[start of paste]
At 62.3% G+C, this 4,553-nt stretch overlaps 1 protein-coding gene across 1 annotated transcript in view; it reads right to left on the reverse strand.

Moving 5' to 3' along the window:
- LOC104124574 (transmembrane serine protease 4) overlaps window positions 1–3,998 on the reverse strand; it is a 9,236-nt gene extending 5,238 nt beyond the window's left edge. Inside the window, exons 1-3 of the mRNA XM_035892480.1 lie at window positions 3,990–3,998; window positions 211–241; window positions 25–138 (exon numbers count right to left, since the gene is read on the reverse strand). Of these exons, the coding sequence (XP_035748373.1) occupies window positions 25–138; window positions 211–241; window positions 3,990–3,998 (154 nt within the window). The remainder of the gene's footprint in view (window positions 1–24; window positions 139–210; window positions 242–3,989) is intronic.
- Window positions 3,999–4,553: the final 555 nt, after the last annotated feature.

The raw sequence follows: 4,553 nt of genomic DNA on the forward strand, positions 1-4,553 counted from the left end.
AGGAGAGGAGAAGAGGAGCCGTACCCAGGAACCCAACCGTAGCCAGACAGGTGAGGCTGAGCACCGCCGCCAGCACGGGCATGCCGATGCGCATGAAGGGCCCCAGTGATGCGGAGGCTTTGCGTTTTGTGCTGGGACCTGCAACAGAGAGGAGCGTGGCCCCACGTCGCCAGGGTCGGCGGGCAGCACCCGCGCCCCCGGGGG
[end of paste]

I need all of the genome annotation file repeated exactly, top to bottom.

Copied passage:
At 62.3% G+C, this 4,553-nt stretch overlaps 1 protein-coding gene across 1 annotated transcript in view; it reads right to left on the reverse strand.

Moving 5' to 3' along the window:
- LOC104124574 (transmembrane serine protease 4) overlaps window positions 1–3,998 on the reverse strand; it is a 9,236-nt gene extending 5,238 nt beyond the window's left edge. Inside the window, exons 1-3 of the mRNA XM_035892480.1 lie at window positions 3,990–3,998; window positions 211–241; window positions 25–138 (exon numbers count right to left, since the gene is read on the reverse strand). Of these exons, the coding sequence (XP_035748373.1) occupies window positions 25–138; window positions 211–241; window positions 3,990–3,998 (154 nt within the window). The remainder of the gene's footprint in view (window positions 1–24; window positions 139–210; window positions 242–3,989) is intronic.
- Window positions 3,999–4,553: the final 555 nt, after the last annotated feature.

The raw sequence follows: 4,553 nt of genomic DNA on the forward strand, positions 1-4,553 counted from the left end.
AGGAGAGGAGAAGAGGAGCCGTACCCAGGAACCCAACCGTAGCCAGACAGGTGAGGCTGAGCACCGCCGCCAGCACGGGCATGCCGATGCGCATGAAGGGCCCCAGTGATGCGGAGGCTTTGCGTTTTGTGCTGGGACCTGCAACAGAGAGGAGCGTGGCCCCACGTCGCCAGGGTCGGCGGGCAGCACCCGCGCCCCCGGGGG